• Using more than one color. We might tell the children they can draw anything they want but must use at least three different color of crayons in their drawing.
  • Drawing cubes are an excellent way to get children exploring different type of drawing techniques and symbols and stories in their journals
  • Journal prompts (as shown below) work well for our older students.
  • Drawing Prompts (also shown below) work well for most of our students.

Tip #8: Using journal prompts

A journal prompt can be in the form of a children’s book you have read, a unit your are exploring, a trip you have taken, the weather you are experiencing, a specific word you are highlighting, and the list goes on. There are several ways to give a journal prompt..

  • Prompting from a recent experience: We might mention to the children something like, “You all spent lots of time building a snowman today – perhaps you would like to share something about snowmen in your journals today.”
  • Prompting from a well loved children’s book: We might say something like, “In our book, the children planted a seed and it grew big and tall – perhaps you could draw a story about a seed too.”
  • Prompting from a specific word: We might say, “What is one word you heard us talk about a lot today?” As the children choose a word, we will invite them to consider drawing a picture about that word in their journal and then writing the word in their journal too.

In any case, we still leave the journal process open to what the children would prefer to draw. Sometimes the prompt is needed and preferred and other times, the children will have their own ideas of what interested them that day.

Tip #9: Using Drawing Prompts

Drawing prompts are similar to the other journal prompts that were mentioned above but when giving a drawing prompt, I actually do a little art lesson on how to take basic shapes like circles or triangles or squares to create a familiar object. A drawing prompt is very helpful for children who need that little extra encouragement to try something new in their journal…

Remember, it is important to not take over the journal experience by structuring it too much to meet your own expectations. Use different techniques and prompts to help your students expand on their skills in drawing and story telling where needed but keep any approach or new technique in balance. While inviting new skills for writing and drawing don’t get so caught up on this that you begin to intrude on your students’ ability and opportunity to use their own ideas and imagination…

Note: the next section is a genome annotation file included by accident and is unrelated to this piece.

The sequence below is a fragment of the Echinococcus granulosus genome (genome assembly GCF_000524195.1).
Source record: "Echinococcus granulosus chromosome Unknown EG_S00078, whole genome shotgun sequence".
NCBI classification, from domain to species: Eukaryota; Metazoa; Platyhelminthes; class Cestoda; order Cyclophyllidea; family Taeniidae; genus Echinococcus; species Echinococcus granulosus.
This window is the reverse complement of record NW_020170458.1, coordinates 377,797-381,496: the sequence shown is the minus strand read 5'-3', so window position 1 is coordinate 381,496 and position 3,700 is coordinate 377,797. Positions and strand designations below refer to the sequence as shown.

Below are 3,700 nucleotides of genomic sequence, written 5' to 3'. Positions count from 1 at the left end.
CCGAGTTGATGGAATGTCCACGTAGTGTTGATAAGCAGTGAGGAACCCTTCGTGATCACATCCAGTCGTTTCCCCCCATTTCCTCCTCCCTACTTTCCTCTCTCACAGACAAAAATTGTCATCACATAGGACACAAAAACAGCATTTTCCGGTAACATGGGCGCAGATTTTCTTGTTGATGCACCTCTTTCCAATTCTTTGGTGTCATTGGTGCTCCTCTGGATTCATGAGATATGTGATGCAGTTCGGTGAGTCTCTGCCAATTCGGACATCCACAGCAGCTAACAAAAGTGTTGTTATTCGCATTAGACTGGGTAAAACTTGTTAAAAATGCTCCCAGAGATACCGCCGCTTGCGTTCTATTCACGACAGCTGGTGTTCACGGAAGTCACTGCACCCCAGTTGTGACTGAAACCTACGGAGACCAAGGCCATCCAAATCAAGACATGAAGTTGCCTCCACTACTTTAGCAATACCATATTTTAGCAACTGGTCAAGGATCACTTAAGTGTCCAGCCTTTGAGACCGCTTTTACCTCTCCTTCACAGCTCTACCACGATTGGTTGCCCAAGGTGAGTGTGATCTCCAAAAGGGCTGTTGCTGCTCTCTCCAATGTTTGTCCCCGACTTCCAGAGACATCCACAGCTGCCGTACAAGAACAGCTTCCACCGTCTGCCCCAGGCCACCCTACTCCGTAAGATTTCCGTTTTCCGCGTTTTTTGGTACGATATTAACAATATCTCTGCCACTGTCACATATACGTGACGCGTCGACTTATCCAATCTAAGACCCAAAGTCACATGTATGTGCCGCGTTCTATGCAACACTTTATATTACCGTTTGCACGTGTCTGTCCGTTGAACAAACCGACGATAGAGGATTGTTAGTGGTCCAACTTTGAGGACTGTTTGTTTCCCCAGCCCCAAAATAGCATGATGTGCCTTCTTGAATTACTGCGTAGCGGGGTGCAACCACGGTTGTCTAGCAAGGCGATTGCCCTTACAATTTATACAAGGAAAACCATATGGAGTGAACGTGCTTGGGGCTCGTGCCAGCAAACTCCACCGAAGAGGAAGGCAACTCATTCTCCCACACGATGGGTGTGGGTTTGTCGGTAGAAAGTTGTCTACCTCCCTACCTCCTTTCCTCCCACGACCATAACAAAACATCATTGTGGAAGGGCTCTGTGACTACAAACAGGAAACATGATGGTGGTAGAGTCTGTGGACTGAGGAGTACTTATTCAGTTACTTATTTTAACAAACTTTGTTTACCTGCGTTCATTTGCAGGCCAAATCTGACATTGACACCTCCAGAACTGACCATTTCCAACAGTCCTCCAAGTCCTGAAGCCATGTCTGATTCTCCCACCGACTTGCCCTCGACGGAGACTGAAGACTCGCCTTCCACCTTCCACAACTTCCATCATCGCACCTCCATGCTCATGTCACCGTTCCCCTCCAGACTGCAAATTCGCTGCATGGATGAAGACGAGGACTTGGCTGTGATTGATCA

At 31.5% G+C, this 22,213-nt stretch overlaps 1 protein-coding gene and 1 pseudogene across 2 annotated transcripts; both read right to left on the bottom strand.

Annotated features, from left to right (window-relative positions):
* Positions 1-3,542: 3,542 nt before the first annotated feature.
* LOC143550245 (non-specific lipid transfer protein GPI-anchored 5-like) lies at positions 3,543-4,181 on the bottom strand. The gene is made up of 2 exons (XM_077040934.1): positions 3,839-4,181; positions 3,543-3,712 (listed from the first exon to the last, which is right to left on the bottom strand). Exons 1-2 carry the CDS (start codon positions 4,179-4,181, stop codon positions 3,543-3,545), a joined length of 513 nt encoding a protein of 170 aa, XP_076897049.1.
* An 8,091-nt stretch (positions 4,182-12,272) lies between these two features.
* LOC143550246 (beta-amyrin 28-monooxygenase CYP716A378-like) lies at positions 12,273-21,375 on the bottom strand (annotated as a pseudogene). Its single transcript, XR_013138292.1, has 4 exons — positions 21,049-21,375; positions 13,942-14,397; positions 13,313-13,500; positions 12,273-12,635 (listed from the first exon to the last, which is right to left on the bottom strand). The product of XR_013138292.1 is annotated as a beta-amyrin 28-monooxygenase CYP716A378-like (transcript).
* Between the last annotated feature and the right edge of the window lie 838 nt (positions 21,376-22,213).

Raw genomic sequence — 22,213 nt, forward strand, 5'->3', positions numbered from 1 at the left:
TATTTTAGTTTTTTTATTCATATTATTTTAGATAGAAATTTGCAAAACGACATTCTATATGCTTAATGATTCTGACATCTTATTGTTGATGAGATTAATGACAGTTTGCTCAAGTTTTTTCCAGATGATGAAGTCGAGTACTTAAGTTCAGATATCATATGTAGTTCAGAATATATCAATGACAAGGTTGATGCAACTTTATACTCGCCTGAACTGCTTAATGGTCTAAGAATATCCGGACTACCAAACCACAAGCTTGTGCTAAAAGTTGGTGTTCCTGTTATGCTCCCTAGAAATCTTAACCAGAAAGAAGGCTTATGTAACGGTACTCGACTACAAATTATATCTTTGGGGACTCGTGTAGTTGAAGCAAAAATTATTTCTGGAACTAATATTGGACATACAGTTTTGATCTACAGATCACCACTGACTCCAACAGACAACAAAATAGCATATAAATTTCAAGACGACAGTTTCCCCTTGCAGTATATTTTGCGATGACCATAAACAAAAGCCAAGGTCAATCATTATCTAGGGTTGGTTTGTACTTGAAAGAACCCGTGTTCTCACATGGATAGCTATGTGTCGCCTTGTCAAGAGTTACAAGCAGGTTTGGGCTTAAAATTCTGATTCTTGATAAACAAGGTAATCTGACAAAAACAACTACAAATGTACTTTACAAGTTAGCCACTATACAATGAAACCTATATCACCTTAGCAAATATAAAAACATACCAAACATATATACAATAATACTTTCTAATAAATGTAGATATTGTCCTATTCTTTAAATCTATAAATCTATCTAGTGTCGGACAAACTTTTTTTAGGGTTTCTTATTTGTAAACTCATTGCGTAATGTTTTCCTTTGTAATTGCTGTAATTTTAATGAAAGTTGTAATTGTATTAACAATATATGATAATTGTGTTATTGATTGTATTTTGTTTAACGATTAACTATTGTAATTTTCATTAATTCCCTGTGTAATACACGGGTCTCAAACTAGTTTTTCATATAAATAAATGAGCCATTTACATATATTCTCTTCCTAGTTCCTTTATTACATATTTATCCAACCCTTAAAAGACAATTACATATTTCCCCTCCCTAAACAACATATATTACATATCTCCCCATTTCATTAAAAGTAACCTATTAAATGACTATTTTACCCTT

Tip #10: Encourage your students to tell each other their stories

At the beginning of the year, we only have the children share their journals with the teacher, but I have found that towards the middle to end of the year, it is a good idea to invite the children to share their journals with each other. When they share with one another, it brings new value to the journal experience…

  • By sharing their most recent journal entry with each other, the children are gaining even more story telling practice.
  • Sharing their most recent journal entry also encourages the children to reflect on their own thoughts and drawings.
  • I noticed that when the children take the time to share with their peers, they also end up answering questions from their peers about their choices, drawings, or the story.
  • And the process of listening to others tell their stories and the chance to look at other drawings gives the children new inspiration for things they can do in their own journals.

I am sure you have other experiences about keeping a journal that would be great for us to know or perhaps you have questions about something I have shared today. Feel free to leave a comment below and we will continue the discussion on journals in preschool.

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More ideas for Journals can be found here on my Journal Pinterest Board!

Deborah J Stewart

Deborah J Stewart

Every time I think I know everything I need to know about teaching young children, God says, "Hold on a minute!" and gives me a new challenge.

Let me tell ya...

With each new challenge that you overcome, you will find yourself better equipped and more passionate about teaching young children.

God didn't call wimps to lead, teach, or care for His children. Nope, he has high expectations, so get ready. You will have to give your very best but after teaching for over 30 years, I can tell you that it is a wonderful and rewarding journey.

Whenever your calling feels hard, just remember, 'He who began a good work in you (and in the children you serve) will be faithful to complete it.'